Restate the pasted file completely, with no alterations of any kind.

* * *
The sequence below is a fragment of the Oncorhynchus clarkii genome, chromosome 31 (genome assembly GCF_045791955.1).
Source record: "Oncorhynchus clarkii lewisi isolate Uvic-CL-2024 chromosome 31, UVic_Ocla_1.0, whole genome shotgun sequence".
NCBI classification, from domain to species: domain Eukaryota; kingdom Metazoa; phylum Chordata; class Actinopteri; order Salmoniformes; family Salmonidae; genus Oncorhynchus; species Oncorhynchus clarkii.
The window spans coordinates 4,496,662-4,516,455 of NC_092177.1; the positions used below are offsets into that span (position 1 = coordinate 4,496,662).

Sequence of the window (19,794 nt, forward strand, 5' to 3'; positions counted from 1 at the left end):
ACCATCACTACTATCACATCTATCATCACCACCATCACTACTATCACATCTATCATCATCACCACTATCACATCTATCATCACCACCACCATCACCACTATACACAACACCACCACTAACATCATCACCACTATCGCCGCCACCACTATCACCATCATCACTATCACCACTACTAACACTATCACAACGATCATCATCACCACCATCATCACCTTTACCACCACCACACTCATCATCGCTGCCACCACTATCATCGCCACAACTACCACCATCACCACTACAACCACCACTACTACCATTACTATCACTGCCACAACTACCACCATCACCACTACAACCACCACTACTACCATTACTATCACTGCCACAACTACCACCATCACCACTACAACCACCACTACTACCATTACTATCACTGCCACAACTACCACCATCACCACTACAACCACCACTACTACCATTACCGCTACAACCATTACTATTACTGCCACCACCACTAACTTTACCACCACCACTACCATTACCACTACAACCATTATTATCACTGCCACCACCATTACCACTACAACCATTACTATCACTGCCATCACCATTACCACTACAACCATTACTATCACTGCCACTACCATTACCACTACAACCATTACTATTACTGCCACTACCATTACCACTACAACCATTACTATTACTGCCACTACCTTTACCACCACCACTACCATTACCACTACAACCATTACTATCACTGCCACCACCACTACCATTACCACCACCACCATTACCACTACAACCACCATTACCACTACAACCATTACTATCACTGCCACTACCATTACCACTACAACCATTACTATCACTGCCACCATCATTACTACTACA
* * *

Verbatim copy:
The sequence below is a fragment of the Oncorhynchus clarkii genome, chromosome 31 (genome assembly GCF_045791955.1).
Source record: "Oncorhynchus clarkii lewisi isolate Uvic-CL-2024 chromosome 31, UVic_Ocla_1.0, whole genome shotgun sequence".
NCBI classification, from domain to species: domain Eukaryota; kingdom Metazoa; phylum Chordata; class Actinopteri; order Salmoniformes; family Salmonidae; genus Oncorhynchus; species Oncorhynchus clarkii.
The window spans coordinates 4,496,662-4,516,455 of NC_092177.1; the positions used below are offsets into that span (position 1 = coordinate 4,496,662).

Sequence of the window (19,794 nt, forward strand, 5' to 3'; positions counted from 1 at the left end):
ACCATCACTACTATCACATCTATCATCACCACCATCACTACTATCACATCTATCATCATCACCACTATCACATCTATCATCACCACCACCATCACCACTATACACAACACCACCACTAACATCATCACCACTATCGCCGCCACCACTATCACCATCATCACTATCACCACTACTAACACTATCACAACGATCATCATCACCACCATCATCACCTTTACCACCACCACACTCATCATCGCTGCCACCACTATCATCGCCACAACTACCACCATCACCACTACAACCACCACTACTACCATTACTATCACTGCCACAACTACCACCATCACCACTACAACCACCACTACTACCATTACTATCACTGCCACAACTACCACCATCACCACTACAACCACCACTACTACCATTACTATCACTGCCACAACTACCACCATCACCACTACAACCACCACTACTACCATTACCGCTACAACCATTACTATTACTGCCACCACCACTAACTTTACCACCACCACTACCATTACCACTACAACCATTATTATCACTGCCACCACCATTACCACTACAACCATTACTATCACTGCCATCACCATTACCACTACAACCATTACTATCACTGCCACTACCATTACCACTACAACCATTACTATTACTGCCACTACCATTACCACTACAACCATTACTATTACTGCCACTACCTTTACCACCACCACTACCATTACCACTACAACCATTACTATCACTGCCACCACCACTACCATTACCACCACCACCATTACCACTACAACCACCATTACCACTACAACCATTACTATCACTGCCACTACCATTACCACTACAACCATTACTATCACTGCCACCATCATTACTACTACA